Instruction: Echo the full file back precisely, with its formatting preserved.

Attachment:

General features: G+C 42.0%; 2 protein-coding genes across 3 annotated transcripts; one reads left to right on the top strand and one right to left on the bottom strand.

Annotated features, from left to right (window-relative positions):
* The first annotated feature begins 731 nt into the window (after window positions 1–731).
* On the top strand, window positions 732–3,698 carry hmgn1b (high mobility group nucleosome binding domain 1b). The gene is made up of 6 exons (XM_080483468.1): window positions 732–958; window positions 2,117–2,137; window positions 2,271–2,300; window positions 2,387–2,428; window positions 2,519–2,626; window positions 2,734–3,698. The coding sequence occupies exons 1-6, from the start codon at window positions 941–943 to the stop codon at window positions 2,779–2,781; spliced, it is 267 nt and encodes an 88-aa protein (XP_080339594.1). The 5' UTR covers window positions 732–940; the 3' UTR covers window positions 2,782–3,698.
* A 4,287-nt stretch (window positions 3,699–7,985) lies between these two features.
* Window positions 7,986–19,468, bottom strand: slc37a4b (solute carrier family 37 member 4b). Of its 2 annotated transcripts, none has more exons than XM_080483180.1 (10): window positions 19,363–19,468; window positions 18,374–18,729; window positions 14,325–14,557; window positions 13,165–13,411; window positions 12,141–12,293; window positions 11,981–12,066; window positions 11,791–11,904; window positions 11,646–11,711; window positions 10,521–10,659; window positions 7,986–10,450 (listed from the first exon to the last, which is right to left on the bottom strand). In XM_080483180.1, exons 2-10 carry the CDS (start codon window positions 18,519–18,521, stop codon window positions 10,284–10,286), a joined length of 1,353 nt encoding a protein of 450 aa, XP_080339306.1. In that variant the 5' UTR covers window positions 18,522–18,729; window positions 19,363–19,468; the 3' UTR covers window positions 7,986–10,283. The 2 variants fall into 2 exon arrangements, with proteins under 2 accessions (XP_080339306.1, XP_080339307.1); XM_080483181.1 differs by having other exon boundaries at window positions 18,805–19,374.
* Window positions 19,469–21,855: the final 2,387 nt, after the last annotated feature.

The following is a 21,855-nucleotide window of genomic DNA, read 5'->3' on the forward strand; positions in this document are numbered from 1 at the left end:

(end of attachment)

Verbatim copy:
General features: G+C 42.0%; 2 protein-coding genes across 3 annotated transcripts; one reads left to right on the top strand and one right to left on the bottom strand.

Annotated features, from left to right (window-relative positions):
* The first annotated feature begins 731 nt into the window (after window positions 1–731).
* On the top strand, window positions 732–3,698 carry hmgn1b (high mobility group nucleosome binding domain 1b). The gene is made up of 6 exons (XM_080483468.1): window positions 732–958; window positions 2,117–2,137; window positions 2,271–2,300; window positions 2,387–2,428; window positions 2,519–2,626; window positions 2,734–3,698. The coding sequence occupies exons 1-6, from the start codon at window positions 941–943 to the stop codon at window positions 2,779–2,781; spliced, it is 267 nt and encodes an 88-aa protein (XP_080339594.1). The 5' UTR covers window positions 732–940; the 3' UTR covers window positions 2,782–3,698.
* A 4,287-nt stretch (window positions 3,699–7,985) lies between these two features.
* Window positions 7,986–19,468, bottom strand: slc37a4b (solute carrier family 37 member 4b). Of its 2 annotated transcripts, none has more exons than XM_080483180.1 (10): window positions 19,363–19,468; window positions 18,374–18,729; window positions 14,325–14,557; window positions 13,165–13,411; window positions 12,141–12,293; window positions 11,981–12,066; window positions 11,791–11,904; window positions 11,646–11,711; window positions 10,521–10,659; window positions 7,986–10,450 (listed from the first exon to the last, which is right to left on the bottom strand). In XM_080483180.1, exons 2-10 carry the CDS (start codon window positions 18,519–18,521, stop codon window positions 10,284–10,286), a joined length of 1,353 nt encoding a protein of 450 aa, XP_080339306.1. In that variant the 5' UTR covers window positions 18,522–18,729; window positions 19,363–19,468; the 3' UTR covers window positions 7,986–10,283. The 2 variants fall into 2 exon arrangements, with proteins under 2 accessions (XP_080339306.1, XP_080339307.1); XM_080483181.1 differs by having other exon boundaries at window positions 18,805–19,374.
* Window positions 19,469–21,855: the final 2,387 nt, after the last annotated feature.

The following is a 21,855-nucleotide window of genomic DNA, read 5'->3' on the forward strand; positions in this document are numbered from 1 at the left end: